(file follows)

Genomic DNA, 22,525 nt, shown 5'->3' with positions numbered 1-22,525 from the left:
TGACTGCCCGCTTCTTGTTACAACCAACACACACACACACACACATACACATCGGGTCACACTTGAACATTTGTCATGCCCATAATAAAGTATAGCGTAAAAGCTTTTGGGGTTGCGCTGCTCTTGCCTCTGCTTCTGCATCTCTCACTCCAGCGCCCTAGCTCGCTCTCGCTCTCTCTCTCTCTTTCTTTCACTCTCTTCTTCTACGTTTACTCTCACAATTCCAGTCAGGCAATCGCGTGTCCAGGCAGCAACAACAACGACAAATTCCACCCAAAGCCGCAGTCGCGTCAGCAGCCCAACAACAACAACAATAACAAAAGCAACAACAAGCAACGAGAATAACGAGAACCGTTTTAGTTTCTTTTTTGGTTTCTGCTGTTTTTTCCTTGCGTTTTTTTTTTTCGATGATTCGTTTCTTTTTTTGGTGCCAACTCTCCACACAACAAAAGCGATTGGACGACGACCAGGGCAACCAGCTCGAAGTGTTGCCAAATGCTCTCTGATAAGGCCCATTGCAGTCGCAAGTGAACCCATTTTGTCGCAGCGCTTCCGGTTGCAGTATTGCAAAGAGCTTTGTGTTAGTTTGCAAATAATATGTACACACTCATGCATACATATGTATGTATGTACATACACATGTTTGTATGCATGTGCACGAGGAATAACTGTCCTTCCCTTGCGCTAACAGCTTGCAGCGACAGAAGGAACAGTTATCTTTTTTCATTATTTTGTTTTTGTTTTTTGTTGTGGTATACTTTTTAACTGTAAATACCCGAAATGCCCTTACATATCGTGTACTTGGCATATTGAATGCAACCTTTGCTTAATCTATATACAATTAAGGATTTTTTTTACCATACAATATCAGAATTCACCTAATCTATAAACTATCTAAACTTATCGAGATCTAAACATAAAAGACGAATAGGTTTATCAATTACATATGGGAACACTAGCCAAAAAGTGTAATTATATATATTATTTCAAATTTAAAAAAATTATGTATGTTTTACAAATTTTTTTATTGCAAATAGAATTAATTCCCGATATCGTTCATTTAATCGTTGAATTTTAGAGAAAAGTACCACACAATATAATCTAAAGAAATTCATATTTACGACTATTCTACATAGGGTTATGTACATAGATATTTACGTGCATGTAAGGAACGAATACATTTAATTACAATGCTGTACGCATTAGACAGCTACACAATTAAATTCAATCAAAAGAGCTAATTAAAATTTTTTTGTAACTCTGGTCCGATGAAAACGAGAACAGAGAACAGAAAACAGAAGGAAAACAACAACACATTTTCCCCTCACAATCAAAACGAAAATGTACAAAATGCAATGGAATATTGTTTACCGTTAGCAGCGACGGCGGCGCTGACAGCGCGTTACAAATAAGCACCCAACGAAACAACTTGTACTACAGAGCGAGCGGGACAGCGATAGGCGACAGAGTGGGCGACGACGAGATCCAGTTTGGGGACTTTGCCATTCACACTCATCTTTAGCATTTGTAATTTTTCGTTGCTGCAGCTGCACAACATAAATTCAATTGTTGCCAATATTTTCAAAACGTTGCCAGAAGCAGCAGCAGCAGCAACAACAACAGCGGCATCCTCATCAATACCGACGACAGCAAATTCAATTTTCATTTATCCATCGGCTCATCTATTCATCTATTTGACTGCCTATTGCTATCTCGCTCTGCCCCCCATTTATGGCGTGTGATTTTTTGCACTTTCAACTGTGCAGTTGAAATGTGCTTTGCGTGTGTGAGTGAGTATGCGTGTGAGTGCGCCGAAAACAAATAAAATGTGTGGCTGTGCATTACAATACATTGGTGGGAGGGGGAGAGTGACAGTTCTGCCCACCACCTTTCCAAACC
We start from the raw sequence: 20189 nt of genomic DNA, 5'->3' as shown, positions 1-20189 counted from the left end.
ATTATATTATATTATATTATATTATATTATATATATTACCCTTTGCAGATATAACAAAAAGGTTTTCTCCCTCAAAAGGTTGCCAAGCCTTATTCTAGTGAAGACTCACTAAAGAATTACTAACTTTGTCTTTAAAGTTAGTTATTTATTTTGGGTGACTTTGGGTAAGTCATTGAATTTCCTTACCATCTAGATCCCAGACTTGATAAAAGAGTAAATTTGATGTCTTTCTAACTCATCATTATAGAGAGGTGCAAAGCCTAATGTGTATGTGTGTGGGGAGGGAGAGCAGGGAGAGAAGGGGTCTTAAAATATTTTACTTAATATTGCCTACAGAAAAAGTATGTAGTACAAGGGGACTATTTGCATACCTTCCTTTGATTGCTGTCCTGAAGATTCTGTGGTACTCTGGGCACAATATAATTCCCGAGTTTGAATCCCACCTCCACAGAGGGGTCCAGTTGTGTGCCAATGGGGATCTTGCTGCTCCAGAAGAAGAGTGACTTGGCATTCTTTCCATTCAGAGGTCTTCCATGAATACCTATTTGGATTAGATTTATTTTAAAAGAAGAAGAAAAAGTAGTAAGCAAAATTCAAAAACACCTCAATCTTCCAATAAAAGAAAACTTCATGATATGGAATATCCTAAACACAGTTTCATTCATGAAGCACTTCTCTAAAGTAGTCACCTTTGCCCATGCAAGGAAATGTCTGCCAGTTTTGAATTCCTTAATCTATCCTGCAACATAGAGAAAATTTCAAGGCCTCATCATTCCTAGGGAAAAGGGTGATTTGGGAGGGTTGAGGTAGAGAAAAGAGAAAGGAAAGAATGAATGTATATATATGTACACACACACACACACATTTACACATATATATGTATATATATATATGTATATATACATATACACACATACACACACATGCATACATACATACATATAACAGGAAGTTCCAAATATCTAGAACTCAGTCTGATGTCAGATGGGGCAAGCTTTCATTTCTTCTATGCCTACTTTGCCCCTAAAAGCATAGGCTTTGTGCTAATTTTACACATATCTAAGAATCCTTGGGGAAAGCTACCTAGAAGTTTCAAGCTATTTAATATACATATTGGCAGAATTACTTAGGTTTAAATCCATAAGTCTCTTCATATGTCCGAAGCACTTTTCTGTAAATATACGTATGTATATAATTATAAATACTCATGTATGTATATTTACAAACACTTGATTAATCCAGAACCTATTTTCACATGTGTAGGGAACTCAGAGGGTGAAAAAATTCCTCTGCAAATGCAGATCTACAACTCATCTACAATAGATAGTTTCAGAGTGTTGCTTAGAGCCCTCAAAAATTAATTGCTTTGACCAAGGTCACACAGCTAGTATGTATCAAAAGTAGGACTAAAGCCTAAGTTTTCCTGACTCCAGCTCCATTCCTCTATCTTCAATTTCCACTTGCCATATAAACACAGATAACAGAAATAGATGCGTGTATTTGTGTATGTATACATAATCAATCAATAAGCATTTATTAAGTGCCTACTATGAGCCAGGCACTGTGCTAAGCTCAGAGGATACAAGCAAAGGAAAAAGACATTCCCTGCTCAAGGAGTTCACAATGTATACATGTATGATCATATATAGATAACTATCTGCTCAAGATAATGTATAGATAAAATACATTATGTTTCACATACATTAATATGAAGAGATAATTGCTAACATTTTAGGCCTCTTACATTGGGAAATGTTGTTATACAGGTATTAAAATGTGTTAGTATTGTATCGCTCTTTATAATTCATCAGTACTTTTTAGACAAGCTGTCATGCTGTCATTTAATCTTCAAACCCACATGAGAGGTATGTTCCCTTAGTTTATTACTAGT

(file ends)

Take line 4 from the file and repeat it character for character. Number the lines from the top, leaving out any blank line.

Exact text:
ATTATATTATATTATATTATATTATATTATATATATTACCCTTTGCAGATATAACAAAAAGGTTTTCTCCCTCAAAAGGTTGCCAAGCCTTATTCTAGTGAAGACTCACTAAAGAATTACTAACTTTGTCTTTAAAGTTAGTTATTTATTTTGGGTGACTTTGGGTAAGTCATTGAATTTCCTTACCATCTAGATCCCAGACTTGATAAAAGAGTAAATTTGATGTCTTTCTAACTCATCATTATAGAGAGGTGCAAAGCCTAATGTGTATGTGTGTGGGGAGGGAGAGCAGGGAGAGAAGGGGTCTTAAAATATTTTACTTAATATTGCCTACAGAAAAAGTATGTAGTACAAGGGGACTATTTGCATACCTTCCTTTGATTGCTGTCCTGAAGATTCTGTGGTACTCTGGGCACAATATAATTCCCGAGTTTGAATCCCACCTCCACAGAGGGGTCCAGTTGTGTGCCAATGGGGATCTTGCTGCTCCAGAAGAAGAGTGACTTGGCATTCTTTCCATTCAGAGGTCTTCCATGAATACCTATTTGGATTAGATTTATTTTAAAAGAAGAAGAAAAAGTAGTAAGCAAAATTCAAAAACACCTCAATCTTCCAATAAAAGAAAACTTCATGATATGGAATATCCTAAACACAGTTTCATTCATGAAGCACTTCTCTAAAGTAGTCACCTTTGCCCATGCAAGGAAATGTCTGCCAGTTTTGAATTCCTTAATCTATCCTGCAACATAGAGAAAATTTCAAGGCCTCATCATTCCTAGGGAAAAGGGTGATTTGGGAGGGTTGAGGTAGAGAAAAGAGAAAGGAAAGAATGAATGTATATATATGTACACACACACACACACATTTACACATATATATGTATATATATATATGTATATATACATATACACACATACACACACATGCATACATACATACATATAACAGGAAGTTCCAAATATCTAGAACTCAGTCTGATGTCAGATGGGGCAAGCTTTCATTTCTTCTATGCCTACTTTGCCCCTAAAAGCATAGGCTTTGTGCTAATTTTACACATATCTAAGAATCCTTGGGGAAAGCTACCTAGAAGTTTCAAGCTATTTAATATACATATTGGCAGAATTACTTAGGTTTAAATCCATAAGTCTCTTCATATGTCCGAAGCACTTTTCTGTAAATATACGTATGTATATAATTATAAATACTCATGTATGTATATTTACAAACACTTGATTAATCCAGAACCTATTTTCACATGTGTAGGGAACTCAGAGGGTGAAAAAATTCCTCTGCAAATGCAGATCTACAACTCATCTACAATAGATAGTTTCAGAGTGTTGCTTAGAGCCCTCAAAAATTAATTGCTTTGACCAAGGTCACACAGCTAGTATGTATCAAAAGTAGGACTAAAGCCTAAGTTTTCCTGACTCCAGCTCCATTCCTCTATCTTCAATTTCCACTTGCCATATAAACACAGATAACAGAAATAGATGCGTGTATTTGTGTATGTATACATAATCAATCAATAAGCATTTATTAAGTGCCTACTATGAGCCAGGCACTGTGCTAAGCTCAGAGGATACAAGCAAAGGAAAAAGACATTCCCTGCTCAAGGAGTTCACAATGTATACATGTATGATCATATATAGATAACTATCTGCTCAAGATAATGTATAGATAAAATACATTATGTTTCACATACATTAATATGAAGAGATAATTGCTAACATTTTAGGCCTCTTACATTGGGAAATGTTGTTATACAGGTATTAAAATGTGTTAGTATTGTATCGCTCTTTATAATTCATCAGTACTTTTTAGACAAGCTGTCATGCTGTCATTTAATCTTCAAACCCACATGAGAGGTATGTTCCCTTAGTTTATTACTAGT